03 November 2014

Field day

It's one thing to be able to tell students something interesting about ice when they're out in the field. It's another to get them there, to have all the material needed and have it in the right place, to have parking permits and parking money and barrier passes and insurance and the answers to what the deadline is for the report and what the page limit is and when the sun will set and the tide will be high and whatnot. It's a lot of things to think about, and it all being the first time doesn't help! Only just before I told the students where they had to meet and what they had to bring and wear I found out we're supposed to pick the students up from the main campus. Not from SOS! Oh dear. Just in time. And the evening before I figured I might want to print the file that says what the students have to do. Otherwise I figured I'd be inundated by questions. So I spent the days before the field day not only doing my normal work but also scampering around, organising logistics and lunch, making sure we would have all the kit, and whatnot.

The day before the trip David came with me to Bangor to get the keys to the minibuses we'd use; they'd been delivered already. I took one bus to Menai Bridge, and loaded up the compulsory hardhats, a spade, and some trowels. And then I found the time to sit down and read up a bit on the topic; I like to know more than I need, so I can provide some background or elaborations if that comes in handy. And then I went home. I was tired!

The next morning I was in the office at 7:30. I printed the last things, made sure I had lists with the names of the students, their lunch wishes, aerial photographs of where we would go, an estimated timetable, information on tides and daylight hours, and enough pens and permanent markers to note anything that needed noting. And had a last coffee. And then I got an email from Jess, who would join as staff, that she was here. And so she was!

Suzie appeared too. We loaded up. And then David appeared. We were good to go! We drove to Bangor, where we already saw some students in lots of GoreTex hanging around near the main entrance. Good! And more and more showed up! Two were reported ill, but to my surprise everybody else showed up. So 9AM sharp we left!

We drove to the beach, where we all donned a hardhat and went to the cliff. A hat wouldn't save you from a collapsing cliff, but hey ho. And then I did my spiel! We were there to check the direction of the ice that had deposited the tills exposed in the cliff face. Had it come from the south? Straight from Snowdonia? All the students thought it would. And they set to work.

 Me setting the students up for their measurements. Notice there is onlyone student yawning! Pic by David.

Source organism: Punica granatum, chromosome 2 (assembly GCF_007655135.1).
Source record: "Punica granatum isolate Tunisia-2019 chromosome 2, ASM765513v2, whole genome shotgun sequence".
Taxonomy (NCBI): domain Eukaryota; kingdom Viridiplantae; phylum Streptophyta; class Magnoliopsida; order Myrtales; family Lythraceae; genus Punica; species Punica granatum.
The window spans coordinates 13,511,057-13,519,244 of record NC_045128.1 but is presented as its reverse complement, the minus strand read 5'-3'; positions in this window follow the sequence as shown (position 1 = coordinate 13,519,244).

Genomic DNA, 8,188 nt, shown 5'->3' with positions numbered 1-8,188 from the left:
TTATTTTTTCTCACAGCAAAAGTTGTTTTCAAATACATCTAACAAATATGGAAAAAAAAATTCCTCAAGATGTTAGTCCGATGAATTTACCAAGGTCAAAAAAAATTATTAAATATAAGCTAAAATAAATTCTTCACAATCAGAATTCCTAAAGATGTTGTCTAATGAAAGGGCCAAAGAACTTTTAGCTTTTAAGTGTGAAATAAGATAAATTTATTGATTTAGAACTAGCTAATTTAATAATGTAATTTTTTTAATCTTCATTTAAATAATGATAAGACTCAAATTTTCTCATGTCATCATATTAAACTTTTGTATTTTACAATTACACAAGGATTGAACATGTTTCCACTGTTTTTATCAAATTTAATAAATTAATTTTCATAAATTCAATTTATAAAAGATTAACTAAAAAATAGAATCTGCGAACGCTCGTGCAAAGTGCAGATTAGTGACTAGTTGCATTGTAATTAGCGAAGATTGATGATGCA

I had to pretty much show every student group again how you measure alignment and dip of a clast with a compass, but that was expected. And some students were measuring in a slump, and some seemed to only be picking clasts that showed what they wanted the answer to be, but well, one can't expect them to be flawless from the start.

 Measuring away (although these seem to be working on a slump; I did warn them!) Pic by David.

When I figured we should wrap up I gathered them all. Not all had done the required number of measurements, but we had another site to go to , and the sun would set at 16:49. We had to keep going! So I had them tell me what their results were. And they had managed to get results that support their hypothesis! I must say, I still believe the established theory that the ice had actually been diverted by the larger ice stream coming from Scotland, and was heading west, into the Celtic Sea. I'll see how they write this up! But I think they got the message that trying to make your data fit your hypothesis is not a very good idea. So I did another spiel in which I also pointed out the laminated sediments between the tills, and completed the story of the local ice, the proglacial lake, and then the ice coming from far NE overriding all of that. Rather evocative. I think! I hope they think so too...

Next stop was lunch. We drove to Llanberis, to Pete's Eats. We enjoyed a hearty lunch while the rain slammed down on the street. Snug! But not so promising for the second half of the trip. But when we got to Pen-y-Pass it was dry again. Splendid! We walked up to Llyn Llydaw. I did a spiel again. Here we were gathered to test the hypothesis that the glacial striations were made by a topography-constrained glacier. And this time they went with the data! And of course there was more to it than the hypothesis. This location has two sets of striations: one ~20.000 years old from the cold heart of the last ice age, and then another set, which has almost obliterated the former, which stems from ~12.000 years ago; the last hiccup of the last ice age. And they found them! The former striations pointed straight at a mountain ridge. The ice sheet then had been so thick it had just flowed over. Spectacular! But indeed, the later striations were caused by a more modest valley glacier. And upon that discovery we were done. We could go back down. Way before the sun set! I thought it had been a good day. And it wasn't even over yet! The rest of the day, though, I wouldn't be carrying much responsibility. Nice!

 On the way to the next field site. Pic by David.

 I seem to need wild gestures and facial expressions to get my message across. Pic by David.

 The students spread out, measuring striations, or already being done. Pic by David.

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